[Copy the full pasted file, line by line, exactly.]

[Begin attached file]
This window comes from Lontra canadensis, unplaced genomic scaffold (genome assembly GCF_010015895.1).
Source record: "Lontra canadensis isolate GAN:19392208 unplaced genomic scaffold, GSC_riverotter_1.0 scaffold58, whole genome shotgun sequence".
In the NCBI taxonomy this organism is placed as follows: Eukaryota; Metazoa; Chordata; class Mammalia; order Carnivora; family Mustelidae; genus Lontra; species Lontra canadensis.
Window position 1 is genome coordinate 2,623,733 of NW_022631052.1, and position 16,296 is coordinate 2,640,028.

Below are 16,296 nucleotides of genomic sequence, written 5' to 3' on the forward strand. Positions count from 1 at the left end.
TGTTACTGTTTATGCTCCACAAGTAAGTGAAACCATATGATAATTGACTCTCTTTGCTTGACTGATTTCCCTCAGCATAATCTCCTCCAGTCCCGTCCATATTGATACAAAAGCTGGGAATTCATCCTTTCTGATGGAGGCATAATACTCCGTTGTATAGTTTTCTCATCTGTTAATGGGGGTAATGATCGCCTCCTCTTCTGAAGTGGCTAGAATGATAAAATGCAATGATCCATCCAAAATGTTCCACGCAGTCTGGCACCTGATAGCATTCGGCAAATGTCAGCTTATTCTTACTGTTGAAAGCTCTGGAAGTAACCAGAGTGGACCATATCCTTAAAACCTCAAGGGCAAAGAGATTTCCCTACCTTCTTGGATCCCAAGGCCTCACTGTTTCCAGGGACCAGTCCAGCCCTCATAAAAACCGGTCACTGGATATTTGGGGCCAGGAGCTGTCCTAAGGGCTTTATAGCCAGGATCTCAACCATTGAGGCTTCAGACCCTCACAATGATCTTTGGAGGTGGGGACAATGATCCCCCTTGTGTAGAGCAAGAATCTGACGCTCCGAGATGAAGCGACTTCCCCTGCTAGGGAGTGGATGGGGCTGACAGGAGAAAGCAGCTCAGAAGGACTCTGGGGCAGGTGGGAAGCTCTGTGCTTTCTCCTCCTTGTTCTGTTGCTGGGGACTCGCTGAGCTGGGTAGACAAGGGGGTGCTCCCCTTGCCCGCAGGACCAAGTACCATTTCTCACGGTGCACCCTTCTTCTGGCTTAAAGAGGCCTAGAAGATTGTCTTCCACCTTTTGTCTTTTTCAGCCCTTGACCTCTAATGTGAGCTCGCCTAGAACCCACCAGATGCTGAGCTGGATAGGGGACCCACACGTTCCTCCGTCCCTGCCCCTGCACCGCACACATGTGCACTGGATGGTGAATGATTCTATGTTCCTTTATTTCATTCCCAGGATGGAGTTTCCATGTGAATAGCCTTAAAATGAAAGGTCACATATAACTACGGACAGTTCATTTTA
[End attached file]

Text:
This window comes from Lontra canadensis, unplaced genomic scaffold (genome assembly GCF_010015895.1).
Source record: "Lontra canadensis isolate GAN:19392208 unplaced genomic scaffold, GSC_riverotter_1.0 scaffold58, whole genome shotgun sequence".
In the NCBI taxonomy this organism is placed as follows: Eukaryota; Metazoa; Chordata; class Mammalia; order Carnivora; family Mustelidae; genus Lontra; species Lontra canadensis.
Window position 1 is genome coordinate 2,623,733 of NW_022631052.1, and position 16,296 is coordinate 2,640,028.

Below are 16,296 nucleotides of genomic sequence, written 5' to 3' on the forward strand. Positions count from 1 at the left end.
TGTTACTGTTTATGCTCCACAAGTAAGTGAAACCATATGATAATTGACTCTCTTTGCTTGACTGATTTCCCTCAGCATAATCTCCTCCAGTCCCGTCCATATTGATACAAAAGCTGGGAATTCATCCTTTCTGATGGAGGCATAATACTCCGTTGTATAGTTTTCTCATCTGTTAATGGGGGTAATGATCGCCTCCTCTTCTGAAGTGGCTAGAATGATAAAATGCAATGATCCATCCAAAATGTTCCACGCAGTCTGGCACCTGATAGCATTCGGCAAATGTCAGCTTATTCTTACTGTTGAAAGCTCTGGAAGTAACCAGAGTGGACCATATCCTTAAAACCTCAAGGGCAAAGAGATTTCCCTACCTTCTTGGATCCCAAGGCCTCACTGTTTCCAGGGACCAGTCCAGCCCTCATAAAAACCGGTCACTGGATATTTGGGGCCAGGAGCTGTCCTAAGGGCTTTATAGCCAGGATCTCAACCATTGAGGCTTCAGACCCTCACAATGATCTTTGGAGGTGGGGACAATGATCCCCCTTGTGTAGAGCAAGAATCTGACGCTCCGAGATGAAGCGACTTCCCCTGCTAGGGAGTGGATGGGGCTGACAGGAGAAAGCAGCTCAGAAGGACTCTGGGGCAGGTGGGAAGCTCTGTGCTTTCTCCTCCTTGTTCTGTTGCTGGGGACTCGCTGAGCTGGGTAGACAAGGGGGTGCTCCCCTTGCCCGCAGGACCAAGTACCATTTCTCACGGTGCACCCTTCTTCTGGCTTAAAGAGGCCTAGAAGATTGTCTTCCACCTTTTGTCTTTTTCAGCCCTTGACCTCTAATGTGAGCTCGCCTAGAACCCACCAGATGCTGAGCTGGATAGGGGACCCACACGTTCCTCCGTCCCTGCCCCTGCACCGCACACATGTGCACTGGATGGTGAATGATTCTATGTTCCTTTATTTCATTCCCAGGATGGAGTTTCCATGTGAATAGCCTTAAAATGAAAGGTCACATATAACTACGGACAGTTCATTTTA